It's worth noting that the UT/TT results, as well as the variation in the data on Hispanics in other public polling, have large margins of error because they’re sub-samples of the overall sample. Depending on what assumptions are made about the size of the Hispanic electorate on Election Day, the margin of error for a Hispanic vote estimate in the UT/TT poll is about 8.5 percentage points — largely comparable to other statewide polls. In other words, Abbott may have 46 percent of the Hispanic vote, but he also could have 38 percent — the exact same share of the Hispanic vote that Perry received in 2010.
4. For all the fascination about it among insiders, the lieutenant governor's race hasn't exactly captured the public's imagination. Texans’ views of state Sen. Dan Patrick, the Republican nominee for lieutenant governor, have been static for months, as have views of Leticia Van de Putte, his Democratic opponent. For Patrick, this means that he's still highly regarded among Republicans and that his relatively low profile since winning the incendiary GOP primary has served him well. For Van de Putte, enthusiasm among Democratic loyalists but low name identification among the general electorate has remained a defining feature of her candidacy, with roughly half of registered voters in Texas still unable to offer an opinion about her.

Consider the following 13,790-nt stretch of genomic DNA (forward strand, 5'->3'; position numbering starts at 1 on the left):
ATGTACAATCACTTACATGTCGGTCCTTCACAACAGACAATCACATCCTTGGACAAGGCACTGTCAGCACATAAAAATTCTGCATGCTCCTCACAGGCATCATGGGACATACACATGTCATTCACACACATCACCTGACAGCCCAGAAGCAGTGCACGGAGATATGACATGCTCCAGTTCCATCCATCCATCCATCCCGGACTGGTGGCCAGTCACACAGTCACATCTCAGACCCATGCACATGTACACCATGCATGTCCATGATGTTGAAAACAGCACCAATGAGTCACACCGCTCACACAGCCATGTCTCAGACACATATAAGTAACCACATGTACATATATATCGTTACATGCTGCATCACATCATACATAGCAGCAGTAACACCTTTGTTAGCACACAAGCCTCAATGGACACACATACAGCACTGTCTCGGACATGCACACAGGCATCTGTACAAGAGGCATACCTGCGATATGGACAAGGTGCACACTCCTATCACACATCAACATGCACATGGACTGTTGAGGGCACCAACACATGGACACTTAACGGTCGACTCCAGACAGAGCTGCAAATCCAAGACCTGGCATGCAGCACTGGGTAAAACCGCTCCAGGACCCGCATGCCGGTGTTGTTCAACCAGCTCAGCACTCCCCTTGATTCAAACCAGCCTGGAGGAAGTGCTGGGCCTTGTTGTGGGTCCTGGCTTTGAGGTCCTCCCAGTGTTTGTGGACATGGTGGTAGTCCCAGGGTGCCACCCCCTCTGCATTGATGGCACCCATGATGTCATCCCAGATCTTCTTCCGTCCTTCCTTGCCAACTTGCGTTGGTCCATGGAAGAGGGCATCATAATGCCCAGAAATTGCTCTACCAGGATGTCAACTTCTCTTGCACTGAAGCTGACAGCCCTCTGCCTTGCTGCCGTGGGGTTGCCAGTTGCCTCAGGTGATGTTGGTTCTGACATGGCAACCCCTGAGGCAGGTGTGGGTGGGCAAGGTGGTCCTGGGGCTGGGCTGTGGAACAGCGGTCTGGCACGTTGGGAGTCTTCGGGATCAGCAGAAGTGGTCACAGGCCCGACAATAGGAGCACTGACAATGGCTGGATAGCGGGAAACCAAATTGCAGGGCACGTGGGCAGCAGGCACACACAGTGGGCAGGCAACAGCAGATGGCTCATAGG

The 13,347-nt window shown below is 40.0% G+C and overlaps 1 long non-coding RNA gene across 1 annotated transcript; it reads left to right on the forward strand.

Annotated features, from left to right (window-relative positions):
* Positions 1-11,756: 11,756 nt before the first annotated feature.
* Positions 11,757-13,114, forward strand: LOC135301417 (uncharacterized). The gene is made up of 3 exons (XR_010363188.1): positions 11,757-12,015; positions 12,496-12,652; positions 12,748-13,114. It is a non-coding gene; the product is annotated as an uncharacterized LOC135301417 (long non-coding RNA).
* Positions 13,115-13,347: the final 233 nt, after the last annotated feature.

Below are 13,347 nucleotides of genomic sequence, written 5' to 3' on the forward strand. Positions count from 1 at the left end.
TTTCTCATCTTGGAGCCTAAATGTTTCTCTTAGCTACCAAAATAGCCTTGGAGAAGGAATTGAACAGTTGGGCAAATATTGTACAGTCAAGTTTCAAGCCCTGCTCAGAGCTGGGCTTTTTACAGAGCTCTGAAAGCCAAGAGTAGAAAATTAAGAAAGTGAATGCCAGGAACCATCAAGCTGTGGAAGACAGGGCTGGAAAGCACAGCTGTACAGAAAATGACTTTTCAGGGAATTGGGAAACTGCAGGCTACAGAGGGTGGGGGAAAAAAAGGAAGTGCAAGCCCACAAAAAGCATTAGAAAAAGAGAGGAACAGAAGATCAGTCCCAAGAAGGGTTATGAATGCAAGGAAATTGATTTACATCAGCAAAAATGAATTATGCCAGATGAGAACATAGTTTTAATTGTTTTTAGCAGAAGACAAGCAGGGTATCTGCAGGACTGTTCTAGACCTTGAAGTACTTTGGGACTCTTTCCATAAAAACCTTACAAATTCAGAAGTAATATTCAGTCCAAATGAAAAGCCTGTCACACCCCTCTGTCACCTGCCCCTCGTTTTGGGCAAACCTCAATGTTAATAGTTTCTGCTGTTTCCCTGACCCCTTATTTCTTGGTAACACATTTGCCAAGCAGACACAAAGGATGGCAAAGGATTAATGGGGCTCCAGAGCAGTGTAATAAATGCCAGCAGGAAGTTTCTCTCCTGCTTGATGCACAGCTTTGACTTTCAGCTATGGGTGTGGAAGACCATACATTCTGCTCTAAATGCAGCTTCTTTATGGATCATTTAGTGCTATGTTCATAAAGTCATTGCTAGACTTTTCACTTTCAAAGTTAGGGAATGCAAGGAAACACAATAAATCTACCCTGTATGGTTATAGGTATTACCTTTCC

5. Voters flirt with Libertarians in polls, but they don't marry them on Election Day. The Libertarian candidates did pretty well in the statewide races on our trial ballot, polling in the range of 6 to 11 percent. Does that portend a Libertarian earthquake in Texas on Election Day? Probably not. Respondents on surveys, especially when the elections don't appear to be terribly competitive (for example, when one party is leading the other in every statewide race by 10 or more points), may feel the freedom to make a statement by selecting a third-party candidate. But by Election Day, a large share of the Republicans who say they’ll vote for a Libertarian end up voting Republican. This happens for a variety of reasons: People don't like to feel like they're "throwing away" their vote; they want to vote for the "winning" candidate; it's just so easy to vote straight ticket after waiting in line for a while.
The current results also look like past elections. In the October 2010 UT/TT Poll, Libertarian gubernatorial nominee Kathie Glass got 8 percent of the vote — but ended up with about 2 percent on Election Day. Glass, who’s running again this year, received 6 percent in the October 2014 poll, but it's unlikely that she’ll perform that well on Nov. 4.
Disclosure: The University of Texas at Austin is a corporate sponsor of The Texas Tribune. A complete list of Tribune donors and sponsors can be viewed here.